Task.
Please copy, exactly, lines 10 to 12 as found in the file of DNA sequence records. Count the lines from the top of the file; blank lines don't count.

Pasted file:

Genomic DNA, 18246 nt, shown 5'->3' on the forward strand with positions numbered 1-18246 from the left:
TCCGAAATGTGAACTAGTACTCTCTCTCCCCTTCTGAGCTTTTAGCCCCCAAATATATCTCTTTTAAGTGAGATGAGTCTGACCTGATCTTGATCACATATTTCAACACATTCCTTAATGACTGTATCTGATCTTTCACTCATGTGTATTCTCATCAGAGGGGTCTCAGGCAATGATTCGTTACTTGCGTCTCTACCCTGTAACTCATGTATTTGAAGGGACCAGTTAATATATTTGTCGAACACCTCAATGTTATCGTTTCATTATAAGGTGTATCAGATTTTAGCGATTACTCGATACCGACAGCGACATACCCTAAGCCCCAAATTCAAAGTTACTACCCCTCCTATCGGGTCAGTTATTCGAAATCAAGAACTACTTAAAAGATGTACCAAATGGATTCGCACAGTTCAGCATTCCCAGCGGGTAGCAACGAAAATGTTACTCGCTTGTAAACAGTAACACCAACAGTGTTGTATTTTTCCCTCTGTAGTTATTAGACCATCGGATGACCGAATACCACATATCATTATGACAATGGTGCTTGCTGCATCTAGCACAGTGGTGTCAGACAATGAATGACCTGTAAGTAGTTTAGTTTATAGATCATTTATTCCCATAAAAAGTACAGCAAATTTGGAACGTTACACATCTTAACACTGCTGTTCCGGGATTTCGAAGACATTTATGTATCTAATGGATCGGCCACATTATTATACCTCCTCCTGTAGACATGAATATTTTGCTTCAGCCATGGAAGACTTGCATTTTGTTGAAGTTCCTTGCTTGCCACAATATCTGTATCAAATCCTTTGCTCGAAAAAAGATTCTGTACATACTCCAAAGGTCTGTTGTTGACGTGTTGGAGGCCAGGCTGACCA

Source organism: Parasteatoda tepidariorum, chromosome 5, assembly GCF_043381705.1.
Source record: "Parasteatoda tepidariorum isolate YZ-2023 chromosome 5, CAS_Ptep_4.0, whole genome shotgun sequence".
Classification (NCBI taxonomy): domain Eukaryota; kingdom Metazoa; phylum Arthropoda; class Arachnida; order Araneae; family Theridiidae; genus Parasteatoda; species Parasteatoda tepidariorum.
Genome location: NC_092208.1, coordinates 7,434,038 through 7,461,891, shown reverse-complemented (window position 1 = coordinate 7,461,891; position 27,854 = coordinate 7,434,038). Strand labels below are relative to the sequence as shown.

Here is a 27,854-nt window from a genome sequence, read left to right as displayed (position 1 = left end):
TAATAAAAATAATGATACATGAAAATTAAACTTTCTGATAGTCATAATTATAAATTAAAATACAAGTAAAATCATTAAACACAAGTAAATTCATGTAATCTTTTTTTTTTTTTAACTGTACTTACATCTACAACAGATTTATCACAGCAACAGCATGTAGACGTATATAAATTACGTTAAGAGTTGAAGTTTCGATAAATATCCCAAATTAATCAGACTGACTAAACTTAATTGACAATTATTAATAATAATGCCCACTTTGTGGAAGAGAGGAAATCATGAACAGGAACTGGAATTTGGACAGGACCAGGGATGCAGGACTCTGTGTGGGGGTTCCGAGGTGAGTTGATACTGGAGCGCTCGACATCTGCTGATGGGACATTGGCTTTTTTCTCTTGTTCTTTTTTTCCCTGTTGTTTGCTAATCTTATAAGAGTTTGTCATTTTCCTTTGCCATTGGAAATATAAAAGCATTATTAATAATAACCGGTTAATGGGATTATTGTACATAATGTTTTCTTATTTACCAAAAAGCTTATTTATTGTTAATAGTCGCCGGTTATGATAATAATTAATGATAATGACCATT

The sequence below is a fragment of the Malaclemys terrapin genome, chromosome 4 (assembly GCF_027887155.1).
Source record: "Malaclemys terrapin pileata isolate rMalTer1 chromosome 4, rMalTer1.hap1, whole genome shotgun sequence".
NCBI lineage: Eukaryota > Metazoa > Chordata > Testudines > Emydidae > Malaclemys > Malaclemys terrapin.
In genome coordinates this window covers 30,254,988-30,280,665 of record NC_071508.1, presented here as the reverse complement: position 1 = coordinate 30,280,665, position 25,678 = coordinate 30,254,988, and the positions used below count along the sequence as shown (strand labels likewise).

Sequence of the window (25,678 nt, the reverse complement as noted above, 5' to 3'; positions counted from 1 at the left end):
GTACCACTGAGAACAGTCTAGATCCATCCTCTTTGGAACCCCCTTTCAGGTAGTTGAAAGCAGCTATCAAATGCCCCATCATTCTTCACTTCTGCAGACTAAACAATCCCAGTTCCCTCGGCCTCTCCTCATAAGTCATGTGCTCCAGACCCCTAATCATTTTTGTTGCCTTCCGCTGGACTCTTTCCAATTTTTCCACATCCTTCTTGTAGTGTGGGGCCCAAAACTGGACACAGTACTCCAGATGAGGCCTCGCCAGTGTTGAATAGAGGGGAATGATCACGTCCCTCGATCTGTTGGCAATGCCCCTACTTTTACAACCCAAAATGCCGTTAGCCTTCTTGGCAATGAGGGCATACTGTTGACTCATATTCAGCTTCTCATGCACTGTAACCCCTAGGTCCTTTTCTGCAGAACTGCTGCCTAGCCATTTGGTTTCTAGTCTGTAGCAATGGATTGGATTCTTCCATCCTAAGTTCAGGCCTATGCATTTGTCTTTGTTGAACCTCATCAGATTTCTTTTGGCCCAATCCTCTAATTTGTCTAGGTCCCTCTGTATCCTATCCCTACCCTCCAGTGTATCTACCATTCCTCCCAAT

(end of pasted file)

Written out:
Source record: "Malaclemys terrapin pileata isolate rMalTer1 chromosome 4, rMalTer1.hap1, whole genome shotgun sequence".
NCBI lineage: Eukaryota > Metazoa > Chordata > Testudines > Emydidae > Malaclemys > Malaclemys terrapin.
In genome coordinates this window covers 30,254,988-30,280,665 of record NC_071508.1, presented here as the reverse complement: position 1 = coordinate 30,280,665, position 25,678 = coordinate 30,254,988, and the positions used below count along the sequence as shown (strand labels likewise).